Equine Gastric Ulcer Syndrome
Equine Gastric Ulcer Syndrome is a disease associated with injury to the inner lining of the oesphagus, stomach and the upper part of the intestine.
The horse produces a steady flow of stomach acid to aid in digestion. Their naturally acidic stomach contents are buffered by saliva produced in response to regular eating and by the food itself.
Domestication (e.g. stabling, restricted grazing) has reduced the time our horses spend eating - resulting in prolonged periods when the stomach is empty and reduced production of saliva. In addition feeding grain (rather than roughage) can produce types of acid which contribute to the already acidic environment of the stomach.
The causes of gastric ulceration in horses are based on many factors and are not completely understood; however, an increase in stomach acid or the susceptibility to existing acid is thought to play a role.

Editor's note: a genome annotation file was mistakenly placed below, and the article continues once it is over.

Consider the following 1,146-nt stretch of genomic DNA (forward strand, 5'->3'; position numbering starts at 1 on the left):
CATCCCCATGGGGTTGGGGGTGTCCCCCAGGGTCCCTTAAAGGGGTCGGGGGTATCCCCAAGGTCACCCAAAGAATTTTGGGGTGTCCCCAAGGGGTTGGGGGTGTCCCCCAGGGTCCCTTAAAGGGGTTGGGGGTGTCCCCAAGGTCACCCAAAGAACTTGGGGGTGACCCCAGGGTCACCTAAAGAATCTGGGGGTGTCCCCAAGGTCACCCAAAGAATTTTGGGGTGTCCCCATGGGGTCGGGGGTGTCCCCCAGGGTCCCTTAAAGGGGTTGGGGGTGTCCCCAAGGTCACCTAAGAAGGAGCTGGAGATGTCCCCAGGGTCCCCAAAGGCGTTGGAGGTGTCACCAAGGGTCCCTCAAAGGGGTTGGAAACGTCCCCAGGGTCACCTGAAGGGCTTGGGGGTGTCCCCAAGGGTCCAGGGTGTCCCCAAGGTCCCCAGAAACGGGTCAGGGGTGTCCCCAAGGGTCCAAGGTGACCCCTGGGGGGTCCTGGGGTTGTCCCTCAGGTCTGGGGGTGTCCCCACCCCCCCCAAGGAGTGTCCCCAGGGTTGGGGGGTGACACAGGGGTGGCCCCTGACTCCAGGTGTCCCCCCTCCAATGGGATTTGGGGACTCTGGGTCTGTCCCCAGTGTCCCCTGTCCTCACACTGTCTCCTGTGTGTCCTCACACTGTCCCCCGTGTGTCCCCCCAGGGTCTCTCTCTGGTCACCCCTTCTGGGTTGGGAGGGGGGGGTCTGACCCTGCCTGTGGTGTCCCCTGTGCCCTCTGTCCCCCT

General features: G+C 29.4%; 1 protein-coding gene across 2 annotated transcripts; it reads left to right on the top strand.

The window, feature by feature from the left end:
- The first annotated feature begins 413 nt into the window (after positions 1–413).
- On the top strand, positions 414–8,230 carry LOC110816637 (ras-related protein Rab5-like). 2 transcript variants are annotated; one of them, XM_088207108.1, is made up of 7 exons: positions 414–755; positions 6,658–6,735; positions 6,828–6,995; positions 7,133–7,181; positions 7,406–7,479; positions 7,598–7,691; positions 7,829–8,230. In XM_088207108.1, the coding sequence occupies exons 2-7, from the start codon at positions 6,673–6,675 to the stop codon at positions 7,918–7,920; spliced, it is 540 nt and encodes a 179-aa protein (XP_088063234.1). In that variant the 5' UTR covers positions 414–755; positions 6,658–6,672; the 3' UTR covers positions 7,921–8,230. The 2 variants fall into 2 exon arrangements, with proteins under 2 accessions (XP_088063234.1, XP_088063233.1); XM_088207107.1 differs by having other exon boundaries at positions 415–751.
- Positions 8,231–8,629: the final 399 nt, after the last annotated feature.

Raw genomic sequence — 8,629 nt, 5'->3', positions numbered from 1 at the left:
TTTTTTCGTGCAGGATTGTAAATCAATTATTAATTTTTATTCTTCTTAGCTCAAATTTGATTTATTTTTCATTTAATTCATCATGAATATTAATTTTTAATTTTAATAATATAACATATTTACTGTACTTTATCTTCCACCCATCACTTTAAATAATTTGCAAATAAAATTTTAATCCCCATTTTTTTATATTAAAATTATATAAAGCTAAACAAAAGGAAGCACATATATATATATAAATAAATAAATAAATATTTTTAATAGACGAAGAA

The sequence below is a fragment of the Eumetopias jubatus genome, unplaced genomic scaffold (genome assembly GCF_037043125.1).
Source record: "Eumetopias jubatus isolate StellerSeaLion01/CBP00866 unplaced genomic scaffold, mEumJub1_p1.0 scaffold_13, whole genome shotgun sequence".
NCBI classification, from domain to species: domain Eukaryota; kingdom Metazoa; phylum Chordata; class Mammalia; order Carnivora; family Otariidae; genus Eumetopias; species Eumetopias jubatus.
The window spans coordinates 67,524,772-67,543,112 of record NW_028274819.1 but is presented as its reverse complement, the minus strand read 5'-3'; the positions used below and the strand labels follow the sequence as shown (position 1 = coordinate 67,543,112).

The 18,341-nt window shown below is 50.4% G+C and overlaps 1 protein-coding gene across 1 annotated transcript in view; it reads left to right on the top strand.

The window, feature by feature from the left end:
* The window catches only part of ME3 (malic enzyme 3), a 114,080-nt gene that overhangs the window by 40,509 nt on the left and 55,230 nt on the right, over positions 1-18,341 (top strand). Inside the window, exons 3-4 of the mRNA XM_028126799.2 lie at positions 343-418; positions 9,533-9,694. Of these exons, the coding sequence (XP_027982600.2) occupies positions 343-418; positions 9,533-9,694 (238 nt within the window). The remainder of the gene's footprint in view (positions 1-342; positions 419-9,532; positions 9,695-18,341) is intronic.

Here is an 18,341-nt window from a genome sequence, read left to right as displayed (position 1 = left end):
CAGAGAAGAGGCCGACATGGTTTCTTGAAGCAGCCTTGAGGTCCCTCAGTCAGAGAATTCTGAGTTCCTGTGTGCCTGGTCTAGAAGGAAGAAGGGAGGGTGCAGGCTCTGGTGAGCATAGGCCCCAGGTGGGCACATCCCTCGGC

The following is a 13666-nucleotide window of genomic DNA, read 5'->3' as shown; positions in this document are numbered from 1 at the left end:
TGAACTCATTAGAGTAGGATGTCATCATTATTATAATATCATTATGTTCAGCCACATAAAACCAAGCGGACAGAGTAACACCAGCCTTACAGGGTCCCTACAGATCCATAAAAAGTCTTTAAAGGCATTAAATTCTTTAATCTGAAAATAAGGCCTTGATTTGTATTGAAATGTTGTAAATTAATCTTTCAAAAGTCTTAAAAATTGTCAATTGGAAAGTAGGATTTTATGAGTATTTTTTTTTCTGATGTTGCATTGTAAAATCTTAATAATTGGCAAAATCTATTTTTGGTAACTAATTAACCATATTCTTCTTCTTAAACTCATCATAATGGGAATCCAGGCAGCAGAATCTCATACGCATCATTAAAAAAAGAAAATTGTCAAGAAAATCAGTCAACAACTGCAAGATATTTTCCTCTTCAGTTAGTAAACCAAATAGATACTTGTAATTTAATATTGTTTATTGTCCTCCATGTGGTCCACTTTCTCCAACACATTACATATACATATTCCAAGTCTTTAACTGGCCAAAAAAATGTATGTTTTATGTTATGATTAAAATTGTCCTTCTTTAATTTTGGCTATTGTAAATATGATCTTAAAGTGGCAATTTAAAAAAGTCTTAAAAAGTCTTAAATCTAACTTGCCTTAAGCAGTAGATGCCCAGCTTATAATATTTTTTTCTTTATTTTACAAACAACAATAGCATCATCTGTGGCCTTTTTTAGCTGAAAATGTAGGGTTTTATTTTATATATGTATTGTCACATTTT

There are two main types of ‘ulceration’, those that occur in the top half of the stomach known as ‘Equine Squamous Gastric Disease’ (ESGD) and those in the bottom half, ‘Equine Glandular Gastric Disease’ (EGGD). The two halves of the stomach have very different functions and the cause of ulceration is likely to be different in each.
The symptoms of gastric ulcers in adult horses can be vague and are not always very obvious. They can include poor appetite, colic, poor body condition, poor performance and changes in attitude and behaviour.
Treatment includes a combination of management changes and medication.
Bell RJ, et al. (2007) Equine gastric ulcer syndrome in adult horses: a review. NZ Vet J; 55 (1): 1-12.
Picavet M-Th (2002). Equine gastric ulcer syndrome. Proceedings of the First European Equine Nutrition & Health Congress. February 9. Antwerp Zoo, Belgium